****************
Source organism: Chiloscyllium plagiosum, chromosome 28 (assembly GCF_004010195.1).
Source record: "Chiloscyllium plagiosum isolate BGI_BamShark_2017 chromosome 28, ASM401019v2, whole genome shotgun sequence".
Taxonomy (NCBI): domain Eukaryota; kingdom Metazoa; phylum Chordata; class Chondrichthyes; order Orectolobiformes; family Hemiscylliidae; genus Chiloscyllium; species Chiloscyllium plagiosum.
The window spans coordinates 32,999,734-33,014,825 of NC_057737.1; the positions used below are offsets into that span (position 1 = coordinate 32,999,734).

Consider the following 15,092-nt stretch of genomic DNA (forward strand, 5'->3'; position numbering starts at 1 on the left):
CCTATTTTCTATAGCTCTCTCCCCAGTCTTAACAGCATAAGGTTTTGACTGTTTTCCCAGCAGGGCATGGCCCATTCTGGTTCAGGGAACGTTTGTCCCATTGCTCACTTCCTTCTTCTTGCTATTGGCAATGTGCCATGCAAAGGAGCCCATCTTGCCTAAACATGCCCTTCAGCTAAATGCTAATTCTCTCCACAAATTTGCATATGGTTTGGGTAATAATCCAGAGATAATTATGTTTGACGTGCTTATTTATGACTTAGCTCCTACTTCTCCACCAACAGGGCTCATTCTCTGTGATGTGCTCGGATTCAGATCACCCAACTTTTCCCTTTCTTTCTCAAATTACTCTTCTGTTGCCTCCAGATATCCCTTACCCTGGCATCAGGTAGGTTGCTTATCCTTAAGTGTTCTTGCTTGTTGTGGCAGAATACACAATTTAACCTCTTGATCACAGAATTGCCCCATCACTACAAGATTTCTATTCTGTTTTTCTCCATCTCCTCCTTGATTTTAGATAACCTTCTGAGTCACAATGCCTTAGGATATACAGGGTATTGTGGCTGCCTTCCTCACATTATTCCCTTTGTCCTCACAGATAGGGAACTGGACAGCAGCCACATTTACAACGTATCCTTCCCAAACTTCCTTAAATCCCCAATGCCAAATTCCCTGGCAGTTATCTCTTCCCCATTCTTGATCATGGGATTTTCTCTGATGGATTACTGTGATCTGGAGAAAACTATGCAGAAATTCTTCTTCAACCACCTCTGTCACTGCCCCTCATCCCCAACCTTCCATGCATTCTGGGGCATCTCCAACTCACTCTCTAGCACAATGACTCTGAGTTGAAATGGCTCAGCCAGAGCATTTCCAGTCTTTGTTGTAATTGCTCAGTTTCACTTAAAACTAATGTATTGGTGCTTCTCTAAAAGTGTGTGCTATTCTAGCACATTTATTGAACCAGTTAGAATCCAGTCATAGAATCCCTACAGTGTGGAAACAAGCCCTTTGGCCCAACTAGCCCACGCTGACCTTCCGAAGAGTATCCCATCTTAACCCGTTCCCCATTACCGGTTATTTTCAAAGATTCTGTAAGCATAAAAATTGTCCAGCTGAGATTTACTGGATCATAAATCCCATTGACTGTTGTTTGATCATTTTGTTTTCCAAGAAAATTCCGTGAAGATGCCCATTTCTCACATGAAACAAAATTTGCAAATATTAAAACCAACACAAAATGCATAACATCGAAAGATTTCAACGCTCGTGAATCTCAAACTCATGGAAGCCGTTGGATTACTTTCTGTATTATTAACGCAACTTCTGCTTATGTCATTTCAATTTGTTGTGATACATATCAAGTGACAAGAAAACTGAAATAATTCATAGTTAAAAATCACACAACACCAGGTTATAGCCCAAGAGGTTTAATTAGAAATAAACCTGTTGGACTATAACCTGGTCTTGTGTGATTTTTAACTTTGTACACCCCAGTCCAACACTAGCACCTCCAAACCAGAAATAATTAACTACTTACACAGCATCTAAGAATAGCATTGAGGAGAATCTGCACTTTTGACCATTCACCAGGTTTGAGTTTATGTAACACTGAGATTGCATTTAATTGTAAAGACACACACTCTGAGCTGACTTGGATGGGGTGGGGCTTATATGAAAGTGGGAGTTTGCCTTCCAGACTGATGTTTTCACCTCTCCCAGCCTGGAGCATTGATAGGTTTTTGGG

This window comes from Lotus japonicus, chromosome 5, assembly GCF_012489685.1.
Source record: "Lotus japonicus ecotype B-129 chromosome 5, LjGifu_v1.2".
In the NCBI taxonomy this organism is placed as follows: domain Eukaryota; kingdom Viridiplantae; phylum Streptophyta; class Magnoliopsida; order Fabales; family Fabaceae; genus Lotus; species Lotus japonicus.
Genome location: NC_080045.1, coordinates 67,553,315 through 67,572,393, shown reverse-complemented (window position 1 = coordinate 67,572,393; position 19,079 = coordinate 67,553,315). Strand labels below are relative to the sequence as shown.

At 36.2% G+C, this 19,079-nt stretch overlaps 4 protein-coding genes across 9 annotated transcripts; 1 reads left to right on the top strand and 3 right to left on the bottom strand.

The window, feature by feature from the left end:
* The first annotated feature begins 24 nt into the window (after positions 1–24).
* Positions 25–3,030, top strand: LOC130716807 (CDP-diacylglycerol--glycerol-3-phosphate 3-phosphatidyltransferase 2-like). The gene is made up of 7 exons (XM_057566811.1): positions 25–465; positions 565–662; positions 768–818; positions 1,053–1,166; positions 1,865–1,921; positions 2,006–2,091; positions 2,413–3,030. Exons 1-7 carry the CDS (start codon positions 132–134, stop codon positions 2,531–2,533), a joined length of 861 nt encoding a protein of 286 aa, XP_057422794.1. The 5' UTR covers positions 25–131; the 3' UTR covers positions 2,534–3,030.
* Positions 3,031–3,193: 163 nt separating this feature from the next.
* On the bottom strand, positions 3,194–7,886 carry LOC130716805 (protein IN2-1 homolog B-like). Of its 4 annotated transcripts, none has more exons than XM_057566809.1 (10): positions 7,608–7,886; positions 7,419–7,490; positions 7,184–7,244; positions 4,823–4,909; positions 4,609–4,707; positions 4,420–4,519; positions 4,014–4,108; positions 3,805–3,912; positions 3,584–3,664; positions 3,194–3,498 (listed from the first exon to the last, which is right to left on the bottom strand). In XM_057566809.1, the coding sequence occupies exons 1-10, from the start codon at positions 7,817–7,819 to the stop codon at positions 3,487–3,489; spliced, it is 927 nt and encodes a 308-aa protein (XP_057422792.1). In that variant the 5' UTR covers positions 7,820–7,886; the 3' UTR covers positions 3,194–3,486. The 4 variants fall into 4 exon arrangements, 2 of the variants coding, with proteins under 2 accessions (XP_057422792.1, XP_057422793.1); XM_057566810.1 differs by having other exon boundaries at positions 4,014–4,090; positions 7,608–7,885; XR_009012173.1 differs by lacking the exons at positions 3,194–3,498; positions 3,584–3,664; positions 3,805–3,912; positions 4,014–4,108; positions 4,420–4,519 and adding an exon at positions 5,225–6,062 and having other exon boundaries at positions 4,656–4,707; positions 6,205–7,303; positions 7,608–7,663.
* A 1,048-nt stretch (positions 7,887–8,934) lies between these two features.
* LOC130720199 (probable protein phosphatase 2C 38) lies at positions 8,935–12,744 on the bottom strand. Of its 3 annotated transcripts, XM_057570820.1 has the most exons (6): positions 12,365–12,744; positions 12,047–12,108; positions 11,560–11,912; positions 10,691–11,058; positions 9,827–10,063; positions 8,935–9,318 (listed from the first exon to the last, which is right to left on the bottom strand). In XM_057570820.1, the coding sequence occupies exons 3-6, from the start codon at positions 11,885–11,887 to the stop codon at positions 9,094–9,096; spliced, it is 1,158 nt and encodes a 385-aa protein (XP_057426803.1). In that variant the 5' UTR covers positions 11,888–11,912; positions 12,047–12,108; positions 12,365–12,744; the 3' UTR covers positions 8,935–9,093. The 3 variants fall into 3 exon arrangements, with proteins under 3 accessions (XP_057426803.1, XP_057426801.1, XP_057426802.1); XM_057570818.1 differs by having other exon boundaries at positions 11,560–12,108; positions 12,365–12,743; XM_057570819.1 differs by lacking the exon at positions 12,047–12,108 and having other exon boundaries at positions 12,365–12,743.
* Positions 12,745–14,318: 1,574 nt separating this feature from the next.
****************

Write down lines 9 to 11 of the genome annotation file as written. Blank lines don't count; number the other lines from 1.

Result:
In the NCBI taxonomy this organism is placed as follows: domain Eukaryota; kingdom Viridiplantae; phylum Streptophyta; class Magnoliopsida; order Fabales; family Fabaceae; genus Lotus; species Lotus japonicus.
Genome location: NC_080045.1, coordinates 67,553,315 through 67,572,393, shown reverse-complemented (window position 1 = coordinate 67,572,393; position 19,079 = coordinate 67,553,315). Strand labels below are relative to the sequence as shown.

At 36.2% G+C, this 19,079-nt stretch overlaps 4 protein-coding genes across 9 annotated transcripts; 1 reads left to right on the top strand and 3 right to left on the bottom strand.